May 19, 2017
The German Constitutional Court held in its decision dated 29 March 2017 (published on 12 May 2017) Section 8c sentence 1 German Corporate Income Tax Act (KStG) (introduced in 2008 and replaced by the identical provision of Section 8c para. 1 sentence 1 KStG) to be unconstitutional.
The provisions in question provide for a proportional forfeiture of current tax losses and tax loss carry forwards (Untergang von steuerlichen Verlusten und Verlustvorträgen) if more than 25% but less than 50% of the shares in a German corporation are directly or indirectly transferred to a new shareholder or a group of shareholders with aligned interest (harmful share transfer). The court held that there were no objective reasons for a different tax treatment of corporations in case of such a harmful share transfer. In particular, the aim of avoiding legal but undesired tax optimizations did not justify the broad and undifferentiated scope of these provisions. Further, the exemptions for intra group transactions and built in profits that had been introduced since 2008, did, according to the court, not change the situation.
The decision of the German Constitutional Court only applies to share transfers up to 50%. It further applies only to the years 2008 through 2015. In 2016 – as an exemption to § 8c KStG – a new Section 8d KStG was introduced according to which under certain conditions tax loss carry forwards and current losses shall not get lost if the loss-making business has remained unchanged for a certain period of time. The court left it open whether this exemption may result in § 8c KStG having been in line with the Constitution since 2016.
Section 8c para. 1 sentence 2 KStG, which provides for a full forfeiture of losses and loss carry forwards in case of a transfer of more than 50% of the shares, should therefore not be affected by the court decision. The court rather based its decision inter alia on the argument that in cases where less than 50% of the shares are transferred, the respective new shareholder would not be in the position to control the company and to change its business in a way that allows an optimized use of loss carry forwards. This statement indicates that the court may have a different view on the constitutionality of a forfeiture of losses and tax loss carry forwards in cases of a real change of control (above 50%).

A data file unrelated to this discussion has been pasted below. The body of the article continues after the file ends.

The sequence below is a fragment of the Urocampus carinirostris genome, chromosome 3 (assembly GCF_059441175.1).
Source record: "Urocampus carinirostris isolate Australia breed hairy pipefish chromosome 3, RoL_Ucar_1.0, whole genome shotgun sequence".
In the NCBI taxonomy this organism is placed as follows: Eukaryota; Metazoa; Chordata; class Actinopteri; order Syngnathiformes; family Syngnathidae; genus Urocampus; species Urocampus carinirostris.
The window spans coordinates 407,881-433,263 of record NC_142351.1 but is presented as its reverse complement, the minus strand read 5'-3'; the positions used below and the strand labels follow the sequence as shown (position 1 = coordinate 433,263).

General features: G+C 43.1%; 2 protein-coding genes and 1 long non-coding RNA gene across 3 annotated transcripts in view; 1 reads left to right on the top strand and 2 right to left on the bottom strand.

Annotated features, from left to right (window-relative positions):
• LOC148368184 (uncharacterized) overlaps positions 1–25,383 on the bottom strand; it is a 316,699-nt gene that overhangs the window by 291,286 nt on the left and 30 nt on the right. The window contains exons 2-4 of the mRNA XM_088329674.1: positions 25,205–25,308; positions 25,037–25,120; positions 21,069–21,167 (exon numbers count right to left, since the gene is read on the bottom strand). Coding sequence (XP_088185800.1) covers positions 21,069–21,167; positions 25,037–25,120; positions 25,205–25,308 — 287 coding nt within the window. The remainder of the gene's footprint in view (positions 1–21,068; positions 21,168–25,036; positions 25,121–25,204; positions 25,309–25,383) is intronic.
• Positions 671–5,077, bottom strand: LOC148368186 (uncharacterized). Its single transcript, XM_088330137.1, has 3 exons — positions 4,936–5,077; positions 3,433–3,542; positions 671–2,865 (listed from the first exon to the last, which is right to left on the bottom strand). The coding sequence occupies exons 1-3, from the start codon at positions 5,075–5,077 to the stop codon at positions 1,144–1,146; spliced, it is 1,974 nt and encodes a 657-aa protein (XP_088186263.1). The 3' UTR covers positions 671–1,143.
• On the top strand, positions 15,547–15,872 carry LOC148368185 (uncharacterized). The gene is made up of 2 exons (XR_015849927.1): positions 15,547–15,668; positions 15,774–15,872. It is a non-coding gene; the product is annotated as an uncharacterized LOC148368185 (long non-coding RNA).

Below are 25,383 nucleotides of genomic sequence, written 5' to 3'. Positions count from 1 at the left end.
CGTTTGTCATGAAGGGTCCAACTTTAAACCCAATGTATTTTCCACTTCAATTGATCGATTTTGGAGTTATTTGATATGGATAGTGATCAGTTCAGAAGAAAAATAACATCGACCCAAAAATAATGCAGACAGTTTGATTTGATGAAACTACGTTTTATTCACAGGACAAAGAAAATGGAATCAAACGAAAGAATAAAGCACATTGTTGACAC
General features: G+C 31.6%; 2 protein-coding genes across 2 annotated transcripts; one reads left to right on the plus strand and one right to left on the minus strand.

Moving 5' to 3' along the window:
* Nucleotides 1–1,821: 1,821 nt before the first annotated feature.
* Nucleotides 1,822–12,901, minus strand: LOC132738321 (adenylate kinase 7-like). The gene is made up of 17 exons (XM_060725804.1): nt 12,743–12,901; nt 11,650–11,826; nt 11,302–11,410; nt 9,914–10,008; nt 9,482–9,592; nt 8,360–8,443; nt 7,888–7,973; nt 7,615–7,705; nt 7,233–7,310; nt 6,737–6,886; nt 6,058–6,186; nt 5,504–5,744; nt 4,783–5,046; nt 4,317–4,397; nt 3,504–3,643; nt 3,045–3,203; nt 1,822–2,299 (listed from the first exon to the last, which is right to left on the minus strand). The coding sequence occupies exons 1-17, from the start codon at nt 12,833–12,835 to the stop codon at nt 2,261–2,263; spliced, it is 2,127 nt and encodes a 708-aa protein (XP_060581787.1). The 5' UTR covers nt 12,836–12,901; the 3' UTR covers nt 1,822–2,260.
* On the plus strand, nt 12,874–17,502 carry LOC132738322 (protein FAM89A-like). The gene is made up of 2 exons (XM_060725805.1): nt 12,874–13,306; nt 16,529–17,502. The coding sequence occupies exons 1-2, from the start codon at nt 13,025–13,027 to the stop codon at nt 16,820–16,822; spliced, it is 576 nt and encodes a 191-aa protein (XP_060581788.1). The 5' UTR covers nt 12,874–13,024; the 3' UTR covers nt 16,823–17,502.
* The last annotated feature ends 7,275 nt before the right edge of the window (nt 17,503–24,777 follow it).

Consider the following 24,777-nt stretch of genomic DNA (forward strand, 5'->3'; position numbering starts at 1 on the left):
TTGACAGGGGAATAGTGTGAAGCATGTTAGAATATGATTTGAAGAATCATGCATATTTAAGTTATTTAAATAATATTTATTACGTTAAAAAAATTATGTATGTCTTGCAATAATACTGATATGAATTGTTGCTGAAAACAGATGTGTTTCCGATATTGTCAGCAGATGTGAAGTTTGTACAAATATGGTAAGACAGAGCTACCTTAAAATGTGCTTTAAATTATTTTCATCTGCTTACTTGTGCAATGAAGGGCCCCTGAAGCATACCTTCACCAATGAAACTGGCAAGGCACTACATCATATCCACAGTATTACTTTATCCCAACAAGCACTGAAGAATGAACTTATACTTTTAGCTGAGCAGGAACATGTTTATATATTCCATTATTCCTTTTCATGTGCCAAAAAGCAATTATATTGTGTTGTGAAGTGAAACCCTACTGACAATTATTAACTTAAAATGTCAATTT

The legislator is now called by the court to amend or replace § 8c KStG until the end of 2018, otherwise the respective parts of Section 8c KStG will become retrospectively null and void from 2008 onwards. Courts and the administration shall not apply the respective provisions; ongoing tax proceedings shall be deferred.
The decision of the Constitutional Court may have a considerable impact on the tax situation of companies which were part of transactions with investors injecting fresh capital or acquiring shares and became minority shareholders. In particular venture capital companies and German medium-sized companies with external investors may benefit from the decision and the new law.
It is to be expected that the legislator will amend § 8c KStG and limit its scope, e.g. to abusive cases. Due to such limitation tax losses and tax loss carry forwards which have been treated as already been forfeited under § 8c sentence 1 KStG/§ 8c para. 1 sentence 1 KStG will have survived a harmful share transfer in a majority of cases, because the new law would retroactively apply to any tax assessment which has not been finally assessed.
In order to benefit from the new law German corporations concerned should therefore appeal against respective tax assessments in order to keep them open until the new law comes into force.